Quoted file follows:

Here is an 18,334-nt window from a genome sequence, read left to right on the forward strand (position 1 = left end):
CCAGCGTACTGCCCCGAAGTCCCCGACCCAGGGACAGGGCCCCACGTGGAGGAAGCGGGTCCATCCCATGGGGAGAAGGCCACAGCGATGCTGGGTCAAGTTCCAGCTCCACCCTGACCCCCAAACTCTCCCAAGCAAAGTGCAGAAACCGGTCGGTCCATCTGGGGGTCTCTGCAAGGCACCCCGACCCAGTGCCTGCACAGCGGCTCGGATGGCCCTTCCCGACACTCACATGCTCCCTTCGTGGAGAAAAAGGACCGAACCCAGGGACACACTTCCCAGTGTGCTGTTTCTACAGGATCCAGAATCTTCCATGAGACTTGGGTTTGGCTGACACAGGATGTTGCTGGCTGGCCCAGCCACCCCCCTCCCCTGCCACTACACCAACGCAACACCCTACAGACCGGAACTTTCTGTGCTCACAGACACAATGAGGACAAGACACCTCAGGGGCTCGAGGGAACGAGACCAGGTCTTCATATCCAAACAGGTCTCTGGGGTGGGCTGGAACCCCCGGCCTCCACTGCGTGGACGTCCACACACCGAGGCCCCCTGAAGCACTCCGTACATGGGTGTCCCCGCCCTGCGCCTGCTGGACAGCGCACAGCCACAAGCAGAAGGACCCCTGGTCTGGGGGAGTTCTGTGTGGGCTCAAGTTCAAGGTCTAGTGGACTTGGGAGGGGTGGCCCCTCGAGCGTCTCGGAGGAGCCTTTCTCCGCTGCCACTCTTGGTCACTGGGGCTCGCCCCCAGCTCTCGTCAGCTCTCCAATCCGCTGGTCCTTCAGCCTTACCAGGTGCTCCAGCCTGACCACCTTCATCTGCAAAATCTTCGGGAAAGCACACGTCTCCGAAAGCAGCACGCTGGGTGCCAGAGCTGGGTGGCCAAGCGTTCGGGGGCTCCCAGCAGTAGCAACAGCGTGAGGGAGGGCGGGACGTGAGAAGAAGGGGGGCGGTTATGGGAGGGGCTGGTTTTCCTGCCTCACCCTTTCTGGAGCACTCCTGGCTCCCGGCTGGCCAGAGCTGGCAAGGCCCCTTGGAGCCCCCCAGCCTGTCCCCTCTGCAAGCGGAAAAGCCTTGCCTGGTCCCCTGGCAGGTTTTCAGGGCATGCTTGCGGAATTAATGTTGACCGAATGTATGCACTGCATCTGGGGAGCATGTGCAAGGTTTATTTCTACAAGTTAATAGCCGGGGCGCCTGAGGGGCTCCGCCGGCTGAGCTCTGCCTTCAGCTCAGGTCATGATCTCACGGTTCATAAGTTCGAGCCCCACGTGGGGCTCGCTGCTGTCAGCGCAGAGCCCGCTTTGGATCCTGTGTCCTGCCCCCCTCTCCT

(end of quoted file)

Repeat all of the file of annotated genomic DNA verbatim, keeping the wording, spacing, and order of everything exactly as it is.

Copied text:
Here is an 18,334-nt window from a genome sequence, read left to right on the forward strand (position 1 = left end):
CCAGCGTACTGCCCCGAAGTCCCCGACCCAGGGACAGGGCCCCACGTGGAGGAAGCGGGTCCATCCCATGGGGAGAAGGCCACAGCGATGCTGGGTCAAGTTCCAGCTCCACCCTGACCCCCAAACTCTCCCAAGCAAAGTGCAGAAACCGGTCGGTCCATCTGGGGGTCTCTGCAAGGCACCCCGACCCAGTGCCTGCACAGCGGCTCGGATGGCCCTTCCCGACACTCACATGCTCCCTTCGTGGAGAAAAAGGACCGAACCCAGGGACACACTTCCCAGTGTGCTGTTTCTACAGGATCCAGAATCTTCCATGAGACTTGGGTTTGGCTGACACAGGATGTTGCTGGCTGGCCCAGCCACCCCCCTCCCCTGCCACTACACCAACGCAACACCCTACAGACCGGAACTTTCTGTGCTCACAGACACAATGAGGACAAGACACCTCAGGGGCTCGAGGGAACGAGACCAGGTCTTCATATCCAAACAGGTCTCTGGGGTGGGCTGGAACCCCCGGCCTCCACTGCGTGGACGTCCACACACCGAGGCCCCCTGAAGCACTCCGTACATGGGTGTCCCCGCCCTGCGCCTGCTGGACAGCGCACAGCCACAAGCAGAAGGACCCCTGGTCTGGGGGAGTTCTGTGTGGGCTCAAGTTCAAGGTCTAGTGGACTTGGGAGGGGTGGCCCCTCGAGCGTCTCGGAGGAGCCTTTCTCCGCTGCCACTCTTGGTCACTGGGGCTCGCCCCCAGCTCTCGTCAGCTCTCCAATCCGCTGGTCCTTCAGCCTTACCAGGTGCTCCAGCCTGACCACCTTCATCTGCAAAATCTTCGGGAAAGCACACGTCTCCGAAAGCAGCACGCTGGGTGCCAGAGCTGGGTGGCCAAGCGTTCGGGGGCTCCCAGCAGTAGCAACAGCGTGAGGGAGGGCGGGACGTGAGAAGAAGGGGGGCGGTTATGGGAGGGGCTGGTTTTCCTGCCTCACCCTTTCTGGAGCACTCCTGGCTCCCGGCTGGCCAGAGCTGGCAAGGCCCCTTGGAGCCCCCCAGCCTGTCCCCTCTGCAAGCGGAAAAGCCTTGCCTGGTCCCCTGGCAGGTTTTCAGGGCATGCTTGCGGAATTAATGTTGACCGAATGTATGCACTGCATCTGGGGAGCATGTGCAAGGTTTATTTCTACAAGTTAATAGCCGGGGCGCCTGAGGGGCTCCGCCGGCTGAGCTCTGCCTTCAGCTCAGGTCATGATCTCACGGTTCATAAGTTCGAGCCCCACGTGGGGCTCGCTGCTGTCAGCGCAGAGCCCGCTTTGGATCCTGTGTCCTGCCCCCCTCTCCT